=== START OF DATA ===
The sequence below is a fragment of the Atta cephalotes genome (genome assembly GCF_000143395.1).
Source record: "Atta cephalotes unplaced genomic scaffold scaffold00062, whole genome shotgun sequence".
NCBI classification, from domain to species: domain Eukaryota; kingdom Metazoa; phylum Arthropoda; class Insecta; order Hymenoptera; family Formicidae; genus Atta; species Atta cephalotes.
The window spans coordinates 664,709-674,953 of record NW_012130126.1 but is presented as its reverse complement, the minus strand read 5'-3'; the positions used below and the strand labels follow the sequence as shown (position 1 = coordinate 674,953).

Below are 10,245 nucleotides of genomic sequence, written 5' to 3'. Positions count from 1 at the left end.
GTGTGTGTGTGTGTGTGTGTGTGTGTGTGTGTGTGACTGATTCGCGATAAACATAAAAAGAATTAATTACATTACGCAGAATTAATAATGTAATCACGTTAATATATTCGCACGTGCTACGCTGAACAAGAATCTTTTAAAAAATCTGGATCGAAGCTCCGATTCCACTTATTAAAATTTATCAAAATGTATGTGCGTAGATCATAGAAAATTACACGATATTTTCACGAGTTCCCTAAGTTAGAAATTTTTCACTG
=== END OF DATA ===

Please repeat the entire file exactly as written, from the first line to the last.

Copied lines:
The sequence below is a fragment of the Atta cephalotes genome (genome assembly GCF_000143395.1).
Source record: "Atta cephalotes unplaced genomic scaffold scaffold00062, whole genome shotgun sequence".
NCBI classification, from domain to species: domain Eukaryota; kingdom Metazoa; phylum Arthropoda; class Insecta; order Hymenoptera; family Formicidae; genus Atta; species Atta cephalotes.
The window spans coordinates 664,709-674,953 of record NW_012130126.1 but is presented as its reverse complement, the minus strand read 5'-3'; the positions used below and the strand labels follow the sequence as shown (position 1 = coordinate 674,953).

Below are 10,245 nucleotides of genomic sequence, written 5' to 3'. Positions count from 1 at the left end.
GTGTGTGTGTGTGTGTGTGTGTGTGTGTGTGTGTGACTGATTCGCGATAAACATAAAAAGAATTAATTACATTACGCAGAATTAATAATGTAATCACGTTAATATATTCGCACGTGCTACGCTGAACAAGAATCTTTTAAAAAATCTGGATCGAAGCTCCGATTCCACTTATTAAAATTTATCAAAATGTATGTGCGTAGATCATAGAAAATTACACGATATTTTCACGAGTTCCCTAAGTTAGAAATTTTTCACTG